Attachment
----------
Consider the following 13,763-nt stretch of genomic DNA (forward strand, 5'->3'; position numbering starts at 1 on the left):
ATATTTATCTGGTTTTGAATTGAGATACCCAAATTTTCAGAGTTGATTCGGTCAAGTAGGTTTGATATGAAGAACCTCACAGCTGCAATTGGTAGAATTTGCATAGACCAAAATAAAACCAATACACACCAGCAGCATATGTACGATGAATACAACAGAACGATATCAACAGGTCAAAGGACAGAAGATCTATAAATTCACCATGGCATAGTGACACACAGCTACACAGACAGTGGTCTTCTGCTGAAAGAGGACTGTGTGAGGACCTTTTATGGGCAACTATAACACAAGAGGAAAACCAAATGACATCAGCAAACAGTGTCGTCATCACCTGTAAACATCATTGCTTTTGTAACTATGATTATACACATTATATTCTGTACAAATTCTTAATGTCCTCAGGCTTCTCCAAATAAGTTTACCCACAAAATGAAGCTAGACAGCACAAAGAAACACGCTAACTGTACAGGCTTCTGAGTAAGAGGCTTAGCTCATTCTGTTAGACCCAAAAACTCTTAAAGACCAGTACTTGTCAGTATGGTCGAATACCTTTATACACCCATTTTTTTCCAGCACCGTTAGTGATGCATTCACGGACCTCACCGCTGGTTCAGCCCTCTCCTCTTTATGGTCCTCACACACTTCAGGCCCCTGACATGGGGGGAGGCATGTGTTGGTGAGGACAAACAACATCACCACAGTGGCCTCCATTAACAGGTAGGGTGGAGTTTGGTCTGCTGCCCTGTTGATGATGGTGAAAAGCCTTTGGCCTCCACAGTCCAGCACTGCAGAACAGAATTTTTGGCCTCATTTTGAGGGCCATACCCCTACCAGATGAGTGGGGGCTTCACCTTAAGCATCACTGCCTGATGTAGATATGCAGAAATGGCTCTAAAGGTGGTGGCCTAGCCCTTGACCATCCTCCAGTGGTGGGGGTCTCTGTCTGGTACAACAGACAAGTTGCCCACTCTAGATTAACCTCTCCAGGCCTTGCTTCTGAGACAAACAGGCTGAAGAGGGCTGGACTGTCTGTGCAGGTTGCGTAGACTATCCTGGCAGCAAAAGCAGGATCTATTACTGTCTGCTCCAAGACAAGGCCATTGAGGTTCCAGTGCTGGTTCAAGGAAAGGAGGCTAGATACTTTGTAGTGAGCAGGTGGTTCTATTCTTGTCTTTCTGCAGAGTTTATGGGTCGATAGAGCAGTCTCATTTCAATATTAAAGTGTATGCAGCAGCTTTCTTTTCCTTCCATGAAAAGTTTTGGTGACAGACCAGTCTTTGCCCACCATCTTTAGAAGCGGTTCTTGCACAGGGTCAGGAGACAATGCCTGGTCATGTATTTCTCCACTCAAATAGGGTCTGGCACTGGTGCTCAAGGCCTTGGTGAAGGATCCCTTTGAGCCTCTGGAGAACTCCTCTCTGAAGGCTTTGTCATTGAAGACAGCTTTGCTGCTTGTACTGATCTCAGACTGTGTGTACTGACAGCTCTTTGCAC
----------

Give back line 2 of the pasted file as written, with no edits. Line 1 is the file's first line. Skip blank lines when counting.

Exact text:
ATATTTATCTGGTTTTGAATTGAGATACCCAAATTTTCAGAGTTGATTCGGTCAAGTAGGTTTGATATGAAGAACCTCACAGCTGCAATTGGTAGAATTTGCATAGACCAAAATAAAACCAATACACACCAGCAGCATATGTACGATGAATACAACAGAACGATATCAACAGGTCAAAGGACAGAAGATCTATAAATTCACCATGGCATAGTGACACACAGCTACACAGACAGTGGTCTTCTGCTGAAAGAGGACTGTGTGAGGACCTTTTATGGGCAACTATAACACAAGAGGAAAACCAAATGACATCAGCAAACAGTGTCGTCATCACCTGTAAACATCATTGCTTTTGTAACTATGATTATACACATTATATTCTGTACAAATTCTTAATGTCCTCAGGCTTCTCCAAATAAGTTTACCCACAAAATGAAGCTAGACAGCACAAAGAAACACGCTAACTGTACAGGCTTCTGAGTAAGAGGCTTAGCTCATTCTGTTAGACCCAAAAACTCTTAAAGACCAGTACTTGTCAGTATGGTCGAATACCTTTATACACCCATTTTTTTCCAGCACCGTTAGTGATGCATTCACGGACCTCACCGCTGGTTCAGCCCTCTCCTCTTTATGGTCCTCACACACTTCAGGCCCCTGACATGGGGGGAGGCATGTGTTGGTGAGGACAAACAACATCACCACAGTGGCCTCCATTAACAGGTAGGGTGGAGTTTGGTCTGCTGCCCTGTTGATGATGGTGAAAAGCCTTTGGCCTCCACAGTCCAGCACTGCAGAACAGAATTTTTGGCCTCATTTTGAGGGCCATACCCCTACCAGATGAGTGGGGGCTTCACCTTAAGCATCACTGCCTGATGTAGATATGCAGAAATGGCTCTAAAGGTGGTGGCCTAGCCCTTGACCATCCTCCAGTGGTGGGGGTCTCTGTCTGGTACAACAGACAAGTTGCCCACTCTAGATTAACCTCTCCAGGCCTTGCTTCTGAGACAAACAGGCTGAAGAGGGCTGGACTGTCTGTGCAGGTTGCGTAGACTATCCTGGCAGCAAAAGCAGGATCTATTACTGTCTGCTCCAAGACAAGGCCATTGAGGTTCCAGTGCTGGTTCAAGGAAAGGAGGCTAGATACTTTGTAGTGAGCAGGTGGTTCTATTCTTGTCTTTCTGCAGAGTTTATGGGTCGATAGAGCAGTCTCATTTCAATATTAAAGTGTATGCAGCAGCTTTCTTTTCCTTCCATGAAAAGTTTTGGTGACAGACCAGTCTTTGCCCACCATCTTTAGAAGCGGTTCTTGCACAGGGTCAGGAGACAATGCCTGGTCATGTATTTCTCCACTCAAATAGGGTCTGGCACTGGTGCTCAAGGCCTTGGTGAAGGATCCCTTTGAGCCTCTGGAGAACTCCTCTCTGAAGGCTTTGTCATTGAAGACAGCTTTGCTGCTTGTACTGATCTCAGACTGTGTGTACTGACAGCTCTTTGCAC